Tiny house living has become popular in recent years. The minimalism, the adorable space, the drastically reduced living expenses are all very appealing to many, especially with a volatile economy that threatens everyone. But let’s face it; not everyone is fit for the tiny house life. Even if it looks appealing and attractive initially, you still need to consider many things before making the shift. Here are some questions you need to ask yourself before making the decision.
Can You Sacrifice Space?
This might seem obvious, but have you thought about the amount of space you need? If you have many things for storage, that’s one, but you also have to consider if you have children in the household. Forcing kids into a tiny and cramped space might not be the best for their upbringing. They might feel a lack of privacy and not have enough room for their books, learning materials, and clothing. Generally, it can make the whole experience terrible.
Kids need to feel comfortable in their own house. Even if you might be comfortable in a tiny house, they might not be. Think long and hard about whether you can sacrifice space without sacrificing other important things.
Can You Build Your Own?
Building your own tiny home customized to your every need is a common trend among tiny house owners. And if you are to live in one, the question that often follows is whether you’ll be buying a pre-built one or will you make your own. If you decide to build your own tiny house, there’s a lot of things to think about.
You need to find a way to mitigate moisture, manage temperature, set the utilities to be either off-grid or connected to the main lines, and much more. This is on top of the essential carpentry work you need to be able to do. Of course, the option to buy a home is perfectly fine, but know that conventionally, many would build their tiny house on their own instead.
Do You Own a Lot of Things?
A tiny house has a lot of storage and corners where you can stash away your things, but that doesn’t mean it has enough to accommodate everything. This means a lot, especially if you’ve amassed a collection that you have stored away in a regular house. When putting that in a tiny space, the difference is staggering.
That’s why many homeowners tend to let go of their possessions before moving into a tiny home. Some opt to donate their items to friends or charity, while some sell them to bolster their funds to make their transition to a tiny house. If you find that you can’t part ways with possessions that carry emotional value, it’s better to reconsider whether tiny home living is for you.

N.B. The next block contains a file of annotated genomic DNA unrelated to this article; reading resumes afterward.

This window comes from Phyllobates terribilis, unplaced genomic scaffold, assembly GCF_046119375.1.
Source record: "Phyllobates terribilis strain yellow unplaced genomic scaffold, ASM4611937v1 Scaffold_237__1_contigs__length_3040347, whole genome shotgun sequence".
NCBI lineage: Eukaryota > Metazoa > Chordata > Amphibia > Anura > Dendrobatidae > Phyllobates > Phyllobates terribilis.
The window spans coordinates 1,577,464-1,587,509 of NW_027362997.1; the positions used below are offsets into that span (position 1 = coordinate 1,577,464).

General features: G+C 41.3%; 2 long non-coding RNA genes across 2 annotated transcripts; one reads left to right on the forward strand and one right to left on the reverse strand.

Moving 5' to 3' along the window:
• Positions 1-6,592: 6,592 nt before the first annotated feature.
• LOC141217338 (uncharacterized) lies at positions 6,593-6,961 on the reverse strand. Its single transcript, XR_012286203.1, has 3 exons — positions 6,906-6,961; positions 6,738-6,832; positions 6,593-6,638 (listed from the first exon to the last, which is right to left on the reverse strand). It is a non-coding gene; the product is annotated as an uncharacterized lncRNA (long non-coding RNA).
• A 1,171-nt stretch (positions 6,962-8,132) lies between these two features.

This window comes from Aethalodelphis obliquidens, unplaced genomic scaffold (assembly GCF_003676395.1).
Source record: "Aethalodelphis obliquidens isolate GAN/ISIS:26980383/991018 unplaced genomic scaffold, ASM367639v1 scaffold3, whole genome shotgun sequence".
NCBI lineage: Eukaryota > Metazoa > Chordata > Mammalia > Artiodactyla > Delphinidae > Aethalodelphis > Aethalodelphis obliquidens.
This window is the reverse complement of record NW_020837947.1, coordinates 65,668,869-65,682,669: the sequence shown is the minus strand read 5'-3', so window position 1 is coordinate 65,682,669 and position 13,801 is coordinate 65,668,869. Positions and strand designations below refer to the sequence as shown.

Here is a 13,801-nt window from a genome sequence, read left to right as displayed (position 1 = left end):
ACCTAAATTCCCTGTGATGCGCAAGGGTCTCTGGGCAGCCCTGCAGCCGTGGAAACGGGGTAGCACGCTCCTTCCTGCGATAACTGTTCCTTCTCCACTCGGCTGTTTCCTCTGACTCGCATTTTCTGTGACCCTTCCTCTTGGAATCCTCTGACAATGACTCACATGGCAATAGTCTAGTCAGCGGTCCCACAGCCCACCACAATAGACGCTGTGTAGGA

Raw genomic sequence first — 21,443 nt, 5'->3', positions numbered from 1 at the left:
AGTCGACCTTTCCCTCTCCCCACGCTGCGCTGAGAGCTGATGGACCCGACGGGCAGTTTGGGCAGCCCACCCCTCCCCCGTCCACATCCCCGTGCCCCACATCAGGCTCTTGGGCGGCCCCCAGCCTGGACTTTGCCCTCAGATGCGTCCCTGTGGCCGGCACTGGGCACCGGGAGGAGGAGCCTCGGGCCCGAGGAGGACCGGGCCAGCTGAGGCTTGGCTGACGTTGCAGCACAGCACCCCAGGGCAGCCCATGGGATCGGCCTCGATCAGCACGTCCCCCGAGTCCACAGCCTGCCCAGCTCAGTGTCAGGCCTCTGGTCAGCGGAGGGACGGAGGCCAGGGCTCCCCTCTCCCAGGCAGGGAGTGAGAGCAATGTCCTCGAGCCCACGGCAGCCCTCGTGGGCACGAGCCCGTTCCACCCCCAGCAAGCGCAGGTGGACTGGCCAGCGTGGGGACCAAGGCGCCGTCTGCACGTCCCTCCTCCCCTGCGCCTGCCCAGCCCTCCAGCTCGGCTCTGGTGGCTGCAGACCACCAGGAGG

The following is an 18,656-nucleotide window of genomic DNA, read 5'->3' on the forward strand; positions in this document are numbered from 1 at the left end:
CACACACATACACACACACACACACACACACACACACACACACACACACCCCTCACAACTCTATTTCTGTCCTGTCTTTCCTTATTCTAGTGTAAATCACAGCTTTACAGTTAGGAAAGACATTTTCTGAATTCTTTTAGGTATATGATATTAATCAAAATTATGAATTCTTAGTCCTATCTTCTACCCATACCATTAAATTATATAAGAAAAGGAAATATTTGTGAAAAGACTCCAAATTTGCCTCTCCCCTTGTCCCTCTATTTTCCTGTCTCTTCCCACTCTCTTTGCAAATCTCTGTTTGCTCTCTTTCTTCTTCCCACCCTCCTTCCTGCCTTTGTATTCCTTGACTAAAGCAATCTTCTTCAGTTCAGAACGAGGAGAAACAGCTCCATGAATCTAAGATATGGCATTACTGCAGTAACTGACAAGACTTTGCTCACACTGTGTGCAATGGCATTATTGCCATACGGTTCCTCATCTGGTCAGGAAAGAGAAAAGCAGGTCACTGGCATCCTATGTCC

Are You Mobile Enough to Do Crawling, Climbing, and Squeezing into Spaces?
Here’s the simple truth about living in a smaller space: you will make many physical adjustments to get to spaces. You might have to climb a ladder to get to a loft. You might squeeze sideways to get past a hallway. You might even have to crawl underneath to access under-the-bed storage. If you’re physically incapable of bending, flexing, and moving about, it’s best to think of other more mobility-limited options that you can try.
Do You Have the Money to Meet the Initial Costs?
Living in a tiny house might not be very expensive, but your start won’t be cheap. A pre-built tiny house might range from $10,000 to $30,000, depending on how big or small you want it to be. When going the build-your-own route, it won’t be as expensive, but you still might have to sink a reasonable $10,000 to source the right parts.
There’s also the matter of getting a property (generally in a rural area) that you also have to shell out money for. Tiny house living is a great way to save money and avoid expensive costs, but it still requires capital to start your transition.
It’s Still Trial and Error
Just like living in a regular-sized home, most of your early experiences with a tiny house will be trial and error. The question then becomes whether you’re willing to struggle during the initial months of your stay.
Some people might need to follow a set routine to keep a positive lifestyle, and such a change and drastic adjustments might throw off their routine. Consider whether your personality (and maybe your partner too) is apt for the tiny living lifestyle.